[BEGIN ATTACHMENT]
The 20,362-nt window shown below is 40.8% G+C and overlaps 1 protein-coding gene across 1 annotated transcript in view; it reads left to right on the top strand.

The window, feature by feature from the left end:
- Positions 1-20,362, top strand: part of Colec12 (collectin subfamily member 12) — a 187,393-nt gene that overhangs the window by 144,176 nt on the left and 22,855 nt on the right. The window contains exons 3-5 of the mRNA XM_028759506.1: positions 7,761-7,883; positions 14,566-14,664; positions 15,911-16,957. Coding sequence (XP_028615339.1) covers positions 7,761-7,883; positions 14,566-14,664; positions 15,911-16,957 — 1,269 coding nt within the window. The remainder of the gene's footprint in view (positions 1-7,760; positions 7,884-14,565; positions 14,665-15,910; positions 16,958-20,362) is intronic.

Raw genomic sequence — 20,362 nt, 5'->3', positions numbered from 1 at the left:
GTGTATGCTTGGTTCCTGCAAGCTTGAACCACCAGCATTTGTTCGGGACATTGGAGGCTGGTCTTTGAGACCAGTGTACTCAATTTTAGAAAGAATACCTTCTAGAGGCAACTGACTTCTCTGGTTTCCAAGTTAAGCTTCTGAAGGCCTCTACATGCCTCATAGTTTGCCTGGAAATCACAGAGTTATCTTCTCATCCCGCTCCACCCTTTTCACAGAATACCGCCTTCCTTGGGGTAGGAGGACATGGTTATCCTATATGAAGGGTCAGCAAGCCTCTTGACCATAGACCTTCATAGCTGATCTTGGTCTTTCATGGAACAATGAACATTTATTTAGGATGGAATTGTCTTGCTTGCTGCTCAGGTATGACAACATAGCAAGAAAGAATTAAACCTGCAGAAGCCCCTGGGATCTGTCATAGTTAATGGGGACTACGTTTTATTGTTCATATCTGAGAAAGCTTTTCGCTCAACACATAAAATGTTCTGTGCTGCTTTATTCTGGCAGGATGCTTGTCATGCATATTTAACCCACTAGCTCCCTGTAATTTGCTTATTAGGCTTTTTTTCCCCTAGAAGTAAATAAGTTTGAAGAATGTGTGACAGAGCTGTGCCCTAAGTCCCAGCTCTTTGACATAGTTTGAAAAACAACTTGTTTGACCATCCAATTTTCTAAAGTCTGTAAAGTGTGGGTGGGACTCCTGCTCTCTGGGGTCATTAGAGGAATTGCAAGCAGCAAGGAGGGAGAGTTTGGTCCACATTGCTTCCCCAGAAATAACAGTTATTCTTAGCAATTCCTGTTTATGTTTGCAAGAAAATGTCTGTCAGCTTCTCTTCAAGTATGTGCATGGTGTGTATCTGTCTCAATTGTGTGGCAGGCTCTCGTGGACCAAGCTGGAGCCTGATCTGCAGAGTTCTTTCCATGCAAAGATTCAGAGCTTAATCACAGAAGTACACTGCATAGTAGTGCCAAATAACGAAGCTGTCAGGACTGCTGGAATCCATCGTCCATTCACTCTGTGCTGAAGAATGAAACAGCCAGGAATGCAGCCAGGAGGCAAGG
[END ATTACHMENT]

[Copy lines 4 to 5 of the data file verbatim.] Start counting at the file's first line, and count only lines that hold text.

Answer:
Raw genomic sequence — 20,362 nt, 5'->3', positions numbered from 1 at the left:
GTGTATGCTTGGTTCCTGCAAGCTTGAACCACCAGCATTTGTTCGGGACATTGGAGGCTGGTCTTTGAGACCAGTGTACTCAATTTTAGAAAGAATACCTTCTAGAGGCAACTGACTTCTCTGGTTTCCAAGTTAAGCTTCTGAAGGCCTCTACATGCCTCATAGTTTGCCTGGAAATCACAGAGTTATCTTCTCATCCCGCTCCACCCTTTTCACAGAATACCGCCTTCCTTGGGGTAGGAGGACATGGTTATCCTATATGAAGGGTCAGCAAGCCTCTTGACCATAGACCTTCATAGCTGATCTTGGTCTTTCATGGAACAATGAACATTTATTTAGGATGGAATTGTCTTGCTTGCTGCTCAGGTATGACAACATAGCAAGAAAGAATTAAACCTGCAGAAGCCCCTGGGATCTGTCATAGTTAATGGGGACTACGTTTTATTGTTCATATCTGAGAAAGCTTTTCGCTCAACACATAAAATGTTCTGTGCTGCTTTATTCTGGCAGGATGCTTGTCATGCATATTTAACCCACTAGCTCCCTGTAATTTGCTTATTAGGCTTTTTTTCCCCTAGAAGTAAATAAGTTTGAAGAATGTGTGACAGAGCTGTGCCCTAAGTCCCAGCTCTTTGACATAGTTTGAAAAACAACTTGTTTGACCATCCAATTTTCTAAAGTCTGTAAAGTGTGGGTGGGACTCCTGCTCTCTGGGGTCATTAGAGGAATTGCAAGCAGCAAGGAGGGAGAGTTTGGTCCACATTGCTTCCCCAGAAATAACAGTTATTCTTAGCAATTCCTGTTTATGTTTGCAAGAAAATGTCTGTCAGCTTCTCTTCAAGTATGTGCATGGTGTGTATCTGTCTCAATTGTGTGGCAGGCTCTCGTGGACCAAGCTGGAGCCTGATCTGCAGAGTTCTTTCCATGCAAAGATTCAGAGCTTAATCACAGAAGTACACTGCATAGTAGTGCCAAATAACGAAGCTGTCAGGACTGCTGGAATCCATCGTCCATTCACTCTGTGCTGAAGAATGAAACAGCCAGGAATGCAGCCAGGAGGCAAGG